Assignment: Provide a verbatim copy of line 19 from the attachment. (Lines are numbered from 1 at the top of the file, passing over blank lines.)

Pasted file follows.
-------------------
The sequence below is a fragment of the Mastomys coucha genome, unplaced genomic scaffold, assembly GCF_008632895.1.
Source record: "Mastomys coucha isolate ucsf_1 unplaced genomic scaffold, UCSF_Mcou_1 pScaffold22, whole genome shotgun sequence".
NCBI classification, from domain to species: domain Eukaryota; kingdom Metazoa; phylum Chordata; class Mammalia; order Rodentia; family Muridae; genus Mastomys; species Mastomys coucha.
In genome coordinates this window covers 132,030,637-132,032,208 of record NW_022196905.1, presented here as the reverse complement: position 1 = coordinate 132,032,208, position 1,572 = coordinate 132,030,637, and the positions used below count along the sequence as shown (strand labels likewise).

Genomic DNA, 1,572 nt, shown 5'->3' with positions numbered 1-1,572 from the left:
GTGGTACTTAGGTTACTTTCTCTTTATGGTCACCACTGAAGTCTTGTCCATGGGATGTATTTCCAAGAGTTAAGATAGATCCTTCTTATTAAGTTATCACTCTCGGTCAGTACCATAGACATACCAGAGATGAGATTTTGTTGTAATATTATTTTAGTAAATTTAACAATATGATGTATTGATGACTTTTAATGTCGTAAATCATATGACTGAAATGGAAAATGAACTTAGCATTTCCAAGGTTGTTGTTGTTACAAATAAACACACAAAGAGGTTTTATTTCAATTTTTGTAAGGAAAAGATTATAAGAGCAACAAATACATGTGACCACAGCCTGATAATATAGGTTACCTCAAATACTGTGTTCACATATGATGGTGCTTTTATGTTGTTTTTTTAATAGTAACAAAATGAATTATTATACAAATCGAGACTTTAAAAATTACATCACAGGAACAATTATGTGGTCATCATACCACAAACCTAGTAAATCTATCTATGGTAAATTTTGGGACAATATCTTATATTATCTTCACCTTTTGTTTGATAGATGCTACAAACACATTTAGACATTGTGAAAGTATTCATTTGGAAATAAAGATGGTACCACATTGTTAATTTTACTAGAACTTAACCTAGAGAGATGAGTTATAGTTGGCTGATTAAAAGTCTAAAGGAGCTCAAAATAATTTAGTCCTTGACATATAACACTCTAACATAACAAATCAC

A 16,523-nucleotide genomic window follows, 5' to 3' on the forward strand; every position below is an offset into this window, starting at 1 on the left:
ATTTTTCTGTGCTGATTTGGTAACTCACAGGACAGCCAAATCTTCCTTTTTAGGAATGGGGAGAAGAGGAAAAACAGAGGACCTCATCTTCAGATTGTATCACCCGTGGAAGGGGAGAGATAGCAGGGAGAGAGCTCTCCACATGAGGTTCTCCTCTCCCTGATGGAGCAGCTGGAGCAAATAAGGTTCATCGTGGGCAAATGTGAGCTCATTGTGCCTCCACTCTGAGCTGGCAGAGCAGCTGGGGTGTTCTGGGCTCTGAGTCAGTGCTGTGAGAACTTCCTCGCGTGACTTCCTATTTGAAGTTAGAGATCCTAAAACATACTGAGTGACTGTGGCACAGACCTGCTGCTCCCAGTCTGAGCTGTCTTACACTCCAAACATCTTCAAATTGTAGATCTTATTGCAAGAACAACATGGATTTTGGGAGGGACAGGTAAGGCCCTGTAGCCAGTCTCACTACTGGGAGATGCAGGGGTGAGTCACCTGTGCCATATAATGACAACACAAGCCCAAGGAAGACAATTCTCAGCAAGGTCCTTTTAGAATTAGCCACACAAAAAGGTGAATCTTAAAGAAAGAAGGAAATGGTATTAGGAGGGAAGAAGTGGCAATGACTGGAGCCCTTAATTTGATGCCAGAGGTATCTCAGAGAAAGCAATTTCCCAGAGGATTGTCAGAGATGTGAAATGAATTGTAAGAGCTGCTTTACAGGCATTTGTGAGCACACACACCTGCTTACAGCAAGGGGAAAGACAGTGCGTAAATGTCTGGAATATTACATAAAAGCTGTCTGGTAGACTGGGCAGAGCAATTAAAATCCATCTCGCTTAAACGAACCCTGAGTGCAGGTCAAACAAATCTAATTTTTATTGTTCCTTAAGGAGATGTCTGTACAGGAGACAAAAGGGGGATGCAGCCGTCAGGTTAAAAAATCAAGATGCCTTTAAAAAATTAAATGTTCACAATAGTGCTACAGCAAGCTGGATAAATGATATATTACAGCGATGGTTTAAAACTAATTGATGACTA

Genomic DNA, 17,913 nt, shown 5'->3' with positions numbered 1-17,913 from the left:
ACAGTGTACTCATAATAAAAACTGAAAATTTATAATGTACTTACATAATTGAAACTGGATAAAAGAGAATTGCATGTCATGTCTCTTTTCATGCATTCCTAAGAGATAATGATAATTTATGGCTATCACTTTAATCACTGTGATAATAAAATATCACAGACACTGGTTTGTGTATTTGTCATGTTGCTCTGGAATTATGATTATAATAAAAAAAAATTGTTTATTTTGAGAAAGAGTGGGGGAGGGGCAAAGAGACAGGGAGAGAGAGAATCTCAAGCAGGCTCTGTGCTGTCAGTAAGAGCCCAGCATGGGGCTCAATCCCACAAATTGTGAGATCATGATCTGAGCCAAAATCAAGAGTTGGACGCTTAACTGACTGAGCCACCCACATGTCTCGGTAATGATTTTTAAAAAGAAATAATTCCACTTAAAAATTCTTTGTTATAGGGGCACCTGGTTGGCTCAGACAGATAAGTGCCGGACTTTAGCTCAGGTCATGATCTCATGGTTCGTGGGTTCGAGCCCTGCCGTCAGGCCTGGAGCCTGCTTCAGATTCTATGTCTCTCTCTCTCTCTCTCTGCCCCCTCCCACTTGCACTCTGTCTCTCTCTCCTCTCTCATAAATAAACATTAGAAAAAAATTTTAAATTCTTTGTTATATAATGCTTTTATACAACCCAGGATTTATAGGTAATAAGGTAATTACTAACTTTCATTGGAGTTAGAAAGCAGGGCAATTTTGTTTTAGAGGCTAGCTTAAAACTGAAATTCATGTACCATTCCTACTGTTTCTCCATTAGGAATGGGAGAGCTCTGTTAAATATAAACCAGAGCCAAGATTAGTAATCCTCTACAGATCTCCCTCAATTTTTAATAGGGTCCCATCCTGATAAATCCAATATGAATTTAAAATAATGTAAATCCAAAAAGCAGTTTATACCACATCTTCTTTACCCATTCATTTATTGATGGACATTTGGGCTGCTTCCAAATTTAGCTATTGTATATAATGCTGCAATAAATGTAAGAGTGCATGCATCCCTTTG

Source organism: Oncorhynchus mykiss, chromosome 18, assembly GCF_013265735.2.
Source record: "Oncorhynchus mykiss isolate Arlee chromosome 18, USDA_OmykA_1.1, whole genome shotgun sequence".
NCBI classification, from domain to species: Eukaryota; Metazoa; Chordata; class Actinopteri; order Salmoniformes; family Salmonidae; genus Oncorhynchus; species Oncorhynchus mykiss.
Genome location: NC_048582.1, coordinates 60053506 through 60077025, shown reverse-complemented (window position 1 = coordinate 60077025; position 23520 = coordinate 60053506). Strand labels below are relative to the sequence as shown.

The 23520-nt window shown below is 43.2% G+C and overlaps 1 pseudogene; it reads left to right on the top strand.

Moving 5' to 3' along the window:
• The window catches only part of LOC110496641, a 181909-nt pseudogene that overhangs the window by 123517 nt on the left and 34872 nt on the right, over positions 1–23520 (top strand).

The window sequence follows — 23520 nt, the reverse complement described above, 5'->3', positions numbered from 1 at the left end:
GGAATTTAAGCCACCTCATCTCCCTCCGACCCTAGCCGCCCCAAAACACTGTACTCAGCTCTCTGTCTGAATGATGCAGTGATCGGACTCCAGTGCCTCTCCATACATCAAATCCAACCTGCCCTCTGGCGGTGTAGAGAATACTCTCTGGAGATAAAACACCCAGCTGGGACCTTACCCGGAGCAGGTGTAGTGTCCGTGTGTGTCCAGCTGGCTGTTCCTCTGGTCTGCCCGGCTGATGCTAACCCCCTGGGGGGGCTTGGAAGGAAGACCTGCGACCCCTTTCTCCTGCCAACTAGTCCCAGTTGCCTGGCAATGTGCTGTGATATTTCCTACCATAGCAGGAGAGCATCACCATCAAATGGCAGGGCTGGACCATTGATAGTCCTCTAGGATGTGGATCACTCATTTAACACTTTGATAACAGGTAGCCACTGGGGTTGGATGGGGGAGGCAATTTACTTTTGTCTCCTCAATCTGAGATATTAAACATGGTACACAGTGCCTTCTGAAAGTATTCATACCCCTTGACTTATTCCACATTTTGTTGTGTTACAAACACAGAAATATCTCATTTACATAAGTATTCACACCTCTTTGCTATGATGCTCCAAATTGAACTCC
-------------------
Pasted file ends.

GGAATTTAAGCCACCTCATCTCCCTCCGACCCTAGCCGCCCCAAAACACTGTACTCAGCTCTCTGTCTGAATGATGCAGTGATCGGACTCCAGTGCCTCTCCATACATCAAATCCAACCTGCCCTCTGGCGGTGTAGAGAATACTCTCTGGAGATAAAACACCCAGCTGGGACCTTACCCGGAGCAGGTGTAGTGTCCGTGTGTGTCCAGCTGGCTGTTCCTCTGGTCTGCCCGGCTGATGCTAACCCCCTGGGGGGGCTTGGAAGGAAGACCTGCGACCCCTTTCTCCTGCCAACTAGTCCCAGTTGCCTGGCAATGTGCTGTGATATTTCCTACCATAGCAGGAGAGCATCACCATCAAATGGCAGGGCTGGACCATTGATAGTCCTCTAGGATGTGGATCACTCATTTAACACTTTGATAACAGGTAGCCACTGGGGTTGGATGGGGGAGGCAATTTACTTTTGTCTCCTCAATCTGAGATATTAAACATGGTACACAGTGCCTTCTGAAAGTATTCATACCCCTTGACTTATTCCACATTTTGTTGTGTTACAAACACAGAAATATCTCATTTACATAAGTATTCACACCTCTTTGCTATGATGCTCCAAATTGAACTCC